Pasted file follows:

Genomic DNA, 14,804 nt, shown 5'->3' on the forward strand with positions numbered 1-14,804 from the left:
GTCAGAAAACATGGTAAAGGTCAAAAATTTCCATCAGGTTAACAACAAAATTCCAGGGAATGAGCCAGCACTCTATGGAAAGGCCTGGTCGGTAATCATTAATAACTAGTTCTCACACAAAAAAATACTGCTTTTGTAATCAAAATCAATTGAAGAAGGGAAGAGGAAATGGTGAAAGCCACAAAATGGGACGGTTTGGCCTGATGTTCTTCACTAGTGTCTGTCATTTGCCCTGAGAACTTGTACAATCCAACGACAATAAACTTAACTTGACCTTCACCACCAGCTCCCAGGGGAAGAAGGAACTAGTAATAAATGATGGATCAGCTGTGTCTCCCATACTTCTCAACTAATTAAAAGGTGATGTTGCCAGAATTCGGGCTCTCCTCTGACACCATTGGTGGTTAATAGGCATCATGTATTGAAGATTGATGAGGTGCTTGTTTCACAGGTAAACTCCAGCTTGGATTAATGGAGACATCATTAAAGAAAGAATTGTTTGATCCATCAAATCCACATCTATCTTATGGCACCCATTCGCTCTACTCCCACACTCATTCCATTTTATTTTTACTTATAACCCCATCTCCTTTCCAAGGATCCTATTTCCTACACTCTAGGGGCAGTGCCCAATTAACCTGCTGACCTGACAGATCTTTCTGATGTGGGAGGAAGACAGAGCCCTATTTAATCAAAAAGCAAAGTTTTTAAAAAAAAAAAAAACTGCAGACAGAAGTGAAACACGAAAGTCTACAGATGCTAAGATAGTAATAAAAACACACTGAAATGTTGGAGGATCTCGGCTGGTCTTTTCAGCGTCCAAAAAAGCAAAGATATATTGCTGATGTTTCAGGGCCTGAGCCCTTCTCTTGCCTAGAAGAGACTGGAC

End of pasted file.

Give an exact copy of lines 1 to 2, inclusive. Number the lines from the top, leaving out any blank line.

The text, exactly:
Genomic DNA, 14,804 nt, shown 5'->3' on the forward strand with positions numbered 1-14,804 from the left:
GTCAGAAAACATGGTAAAGGTCAAAAATTTCCATCAGGTTAACAACAAAATTCCAGGGAATGAGCCAGCACTCTATGGAAAGGCCTGGTCGGTAATCATTAATAACTAGTTCTCACACAAAAAAATACTGCTTTTGTAATCAAAATCAATTGAAGAAGGGAAGAGGAAATGGTGAAAGCCACAAAATGGGACGGTTTGGCCTGATGTTCTTCACTAGTGTCTGTCATTTGCCCTGAGAACTTGTACAATCCAACGACAATAAACTTAACTTGACCTTCACCACCAGCTCCCAGGGGAAGAAGGAACTAGTAATAAATGATGGATCAGCTGTGTCTCCCATACTTCTCAACTAATTAAAAGGTGATGTTGCCAGAATTCGGGCTCTCCTCTGACACCATTGGTGGTTAATAGGCATCATGTATTGAAGATTGATGAGGTGCTTGTTTCACAGGTAAACTCCAGCTTGGATTAATGGAGACATCATTAAAGAAAGAATTGTTTGATCCATCAAATCCACATCTATCTTATGGCACCCATTCGCTCTACTCCCACACTCATTCCATTTTATTTTTACTTATAACCCCATCTCCTTTCCAAGGATCCTATTTCCTACACTCTAGGGGCAGTGCCCAATTAACCTGCTGACCTGACAGATCTTTCTGATGTGGGAGGAAGACAGAGCCCTATTTAATCAAAAAGCAAAGTTTTTAAAAAAAAAAAAAACTGCAGACAGAAGTGAAACACGAAAGTCTACAGATGCTAAGATAGTAATAAAAACACACTGAAATGTTGGAGGATCTCGGCTGGTCTTTTCAGCGTCCAAAAAAGCAAAGATATATTGCTGATGTTTCAGGGCCTGAGCCCTTCTCTTGCCTAGAAGAGACTGGAC